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Editor’s Note: The original image used in this article featured Bibi Moreno, who was not related to the events of this article. The image has been replaced. We apologize to Bibi for any confusion this may have caused.

Michael “Little Feather” Giron, a member of the Coastal Band of the Chumash Nation, was sentenced to thirty-six months in federal prison this week. He is the first person to be sentenced to serious prison time for his role in the protests against the Dakota Access Pipeline.

Little Feather has already spent fifteen months of his life incarcerated – time which will be credited to him as part of the sentencing – but still faces at least eleven months in prison. His legal team hopes that he will be released after eleven months to a halfway house.

According to Assistant U.S. Attorney David Hagler, Little Feather was officially identified as one of the individuals that set fires that obstructed law enforcement during the last raids of the camp. In February, Little Feather took a non-cooperating plea deal rather than stand trial, and agreed to take responsibility for aiding a “civil disorder” in exchange for the prosecution agreeing to drop the charge of Use of Fire to Commit a Federal Felony.

The Water Protector Legal Collective explains that many of the defendants facing charges in relation to the events at Standing Rock take plea deals because a trial will mean facing a hostile jury pool. A defense-commissioned study last year by the National Jury Project found the a whopping 77 percent of potential jurors in Morton County and 85 percent in Burleigh County had already decided that the Standing Rock defendants were guilty. A motion for a change a venue for the defendants was denied.

You won’t see this story on the mainstream media. Although the big media outlets gave some coverage to the DAPL protests during the height of the movement, they have been notably silent since the last camps were raided fifteen months ago, despite the fact that seven Native Americans have been indicted for federal felony crimes and hundreds more have faced lesser charges.

Among the others that were charged, two, Red Fawn Fallis and Michael “Rattler” Markus have taken non-cooperating plea deals and await sentencing, and two others, Dion Ortiz and James “Angry Bird” White, are preparing for trial. The state of North dakota has prosecuted 835 state criminal cases related to the DAPL protests, of which 325 have been dismissed or acquitted at trial and 235 are ongoing.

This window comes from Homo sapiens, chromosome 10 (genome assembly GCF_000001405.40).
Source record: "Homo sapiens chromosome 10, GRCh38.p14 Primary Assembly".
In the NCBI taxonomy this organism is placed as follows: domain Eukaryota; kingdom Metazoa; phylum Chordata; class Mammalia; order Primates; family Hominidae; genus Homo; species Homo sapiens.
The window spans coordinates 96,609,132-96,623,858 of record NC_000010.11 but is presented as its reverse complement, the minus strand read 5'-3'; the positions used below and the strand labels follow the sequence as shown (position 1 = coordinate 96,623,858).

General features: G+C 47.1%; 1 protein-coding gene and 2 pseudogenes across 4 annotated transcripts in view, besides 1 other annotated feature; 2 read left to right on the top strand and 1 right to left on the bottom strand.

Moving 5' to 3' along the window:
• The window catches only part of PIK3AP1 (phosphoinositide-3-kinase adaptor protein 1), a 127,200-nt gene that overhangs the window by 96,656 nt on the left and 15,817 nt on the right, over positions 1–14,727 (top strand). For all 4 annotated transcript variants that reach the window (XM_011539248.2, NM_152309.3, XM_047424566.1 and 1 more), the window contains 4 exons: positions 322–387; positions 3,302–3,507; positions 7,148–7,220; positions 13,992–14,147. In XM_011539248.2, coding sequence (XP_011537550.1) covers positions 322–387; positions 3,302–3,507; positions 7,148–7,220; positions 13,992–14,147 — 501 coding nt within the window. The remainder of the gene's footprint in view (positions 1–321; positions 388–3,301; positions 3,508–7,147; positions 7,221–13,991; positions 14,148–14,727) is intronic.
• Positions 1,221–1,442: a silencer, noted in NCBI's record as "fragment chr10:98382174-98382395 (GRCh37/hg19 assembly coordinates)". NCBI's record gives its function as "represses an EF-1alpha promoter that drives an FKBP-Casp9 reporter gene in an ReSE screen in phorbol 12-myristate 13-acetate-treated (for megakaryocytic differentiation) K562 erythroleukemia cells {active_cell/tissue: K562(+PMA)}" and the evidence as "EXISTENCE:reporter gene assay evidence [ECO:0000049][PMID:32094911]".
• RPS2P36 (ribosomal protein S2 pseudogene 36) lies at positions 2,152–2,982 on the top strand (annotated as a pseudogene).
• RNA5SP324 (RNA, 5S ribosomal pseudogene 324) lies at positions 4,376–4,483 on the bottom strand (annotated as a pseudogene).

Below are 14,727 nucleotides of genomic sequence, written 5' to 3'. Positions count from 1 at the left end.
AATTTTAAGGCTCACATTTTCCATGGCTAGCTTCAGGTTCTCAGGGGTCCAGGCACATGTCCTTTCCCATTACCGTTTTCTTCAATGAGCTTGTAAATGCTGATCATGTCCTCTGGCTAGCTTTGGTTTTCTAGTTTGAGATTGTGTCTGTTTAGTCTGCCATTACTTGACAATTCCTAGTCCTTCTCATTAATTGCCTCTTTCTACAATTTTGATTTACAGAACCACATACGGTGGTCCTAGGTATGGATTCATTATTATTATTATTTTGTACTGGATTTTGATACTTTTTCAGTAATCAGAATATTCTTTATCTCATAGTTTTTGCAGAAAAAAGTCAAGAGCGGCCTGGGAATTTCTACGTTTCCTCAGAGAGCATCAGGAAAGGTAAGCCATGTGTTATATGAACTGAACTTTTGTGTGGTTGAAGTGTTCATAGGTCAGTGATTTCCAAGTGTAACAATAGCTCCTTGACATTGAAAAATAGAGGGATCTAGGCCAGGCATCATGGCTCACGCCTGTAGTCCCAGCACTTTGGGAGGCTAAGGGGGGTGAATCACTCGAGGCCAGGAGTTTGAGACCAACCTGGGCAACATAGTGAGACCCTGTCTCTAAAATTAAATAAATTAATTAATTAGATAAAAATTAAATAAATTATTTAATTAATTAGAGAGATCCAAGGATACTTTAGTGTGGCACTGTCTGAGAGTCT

The felony charges against the seven Native Americans stem from the law enforcement raid on the water protectors camp on October 27, 2016.

The fight against the DAPL has been happening for over three years now. The pipeline, which cost nearly $4 billion and transports oil across 1,200 miles, has already leaked several times. Despite the fact that the project was eventually greenlit, the fight of the water protectors and the Standing Rock Sioux Tribe has paved the way for protests against oil pipelines all over the country – and the world.

Meanwhile, the Standing Rock Sioux have filed a lawsuit against the Army Corps of Engineers for authorizing the construction of the pipeline, which they claim violates the Clean Water Act, Rivers and Harbors Act, and the National Environmental Policy Act.

Alexandra Jacobo is a progressive writer, activist, and mother who began her political involvement in earnest passing out blankets to occupiers in Zuccotti Park in 2011. She is concerned with educating the public and inspiring them to take action on progressive issues that promote positive change at home and abroad.

https://www.nationofchange.org/2018/06/13/native-american-water-protector-becomes-first-to-be-sentenced-to-time-in-federal-prison-for-dapl-protests/
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No DAPL 240 miles, in two days, the Plains horsemen, rode into the NO DAPL camp.jpg Standing Rock
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Eric Poemoceah was live.
Standing Rock
Indigenous Earth Alliance

Poem by Eric Poemz poem about Standing Rock the truth!!

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https://www.facebook.com/epoemoceah/videos/1640451942718743/

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Sing The Water Song
https://youtu.be/KC2FHciQ0sU
algonkin water song shared by Sister Lisa J. Wolf from group Lakota Women Standing Up https://www.facebook.com/groups/1824595031112998/permalink/2162376960668135
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Stories From Standing Rock | Vogue
https://youtu.be/QFjnudxcfv0
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Akicita: The Battle Of Standing Rock - Sundance 2018 https://youtu.be/_SlH_dNdLnc
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man camps
ELIZABETH LILLY (Twitter)
🏴󠁧󠁢󠁳󠁣󠁴󠁿
‏ @chixtumanitue
21h21 hours ago

JUSTICE FOR MARIAH HIGH HAWK

Found murdered in Rapid City in Feb of 2016 ... the police told her family she died of hypothermia ... she was severely beaten her left shoulder was shattered n all of her fingers n toes were as well she was murdered n her death was not investigated